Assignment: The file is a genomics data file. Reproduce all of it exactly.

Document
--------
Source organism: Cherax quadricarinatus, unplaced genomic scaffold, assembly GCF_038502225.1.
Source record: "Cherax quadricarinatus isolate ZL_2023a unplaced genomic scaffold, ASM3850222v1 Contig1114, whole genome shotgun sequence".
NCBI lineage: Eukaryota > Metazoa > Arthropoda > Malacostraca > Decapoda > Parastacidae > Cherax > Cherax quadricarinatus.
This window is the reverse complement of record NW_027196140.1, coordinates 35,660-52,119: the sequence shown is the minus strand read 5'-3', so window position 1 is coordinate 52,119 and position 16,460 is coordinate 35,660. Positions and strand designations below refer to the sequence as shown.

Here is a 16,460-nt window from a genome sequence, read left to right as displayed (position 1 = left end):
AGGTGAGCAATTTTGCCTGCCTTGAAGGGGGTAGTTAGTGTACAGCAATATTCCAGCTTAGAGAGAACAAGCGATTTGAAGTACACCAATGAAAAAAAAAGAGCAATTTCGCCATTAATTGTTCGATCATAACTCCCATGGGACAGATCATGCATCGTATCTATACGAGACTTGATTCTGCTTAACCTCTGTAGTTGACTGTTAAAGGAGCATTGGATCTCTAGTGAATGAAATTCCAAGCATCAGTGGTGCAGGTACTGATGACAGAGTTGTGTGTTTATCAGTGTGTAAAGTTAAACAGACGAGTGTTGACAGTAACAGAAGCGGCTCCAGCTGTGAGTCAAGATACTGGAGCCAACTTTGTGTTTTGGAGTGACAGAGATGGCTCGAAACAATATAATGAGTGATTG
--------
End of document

Source organism: Cherax quadricarinatus, unplaced genomic scaffold, assembly GCF_038502225.1.
Source record: "Cherax quadricarinatus isolate ZL_2023a unplaced genomic scaffold, ASM3850222v1 Contig1114, whole genome shotgun sequence".
NCBI lineage: Eukaryota > Metazoa > Arthropoda > Malacostraca > Decapoda > Parastacidae > Cherax > Cherax quadricarinatus.
This window is the reverse complement of record NW_027196140.1, coordinates 35,660-52,119: the sequence shown is the minus strand read 5'-3', so window position 1 is coordinate 52,119 and position 16,460 is coordinate 35,660. Positions and strand designations below refer to the sequence as shown.

Here is a 16,460-nt window from a genome sequence, read left to right as displayed (position 1 = left end):
AGGTGAGCAATTTTGCCTGCCTTGAAGGGGGTAGTTAGTGTACAGCAATATTCCAGCTTAGAGAGAACAAGCGATTTGAAGTACACCAATGAAAAAAAAAGAGCAATTTCGCCATTAATTGTTCGATCATAACTCCCATGGGACAGATCATGCATCGTATCTATACGAGACTTGATTCTGCTTAACCTCTGTAGTTGACTGTTAAAGGAGCATTGGATCTCTAGTGAATGAAATTCCAAGCATCAGTGGTGCAGGTACTGATGACAGAGTTGTGTGTTTATCAGTGTGTAAAGTTAAACAGACGAGTGTTGACAGTAACAGAAGCGGCTCCAGCTGTGAGTCAAGATACTGGAGCCAACTTTGTGTTTTGGAGTGACAGAGATGGCTCGAAACAATATAATGAGTGATTG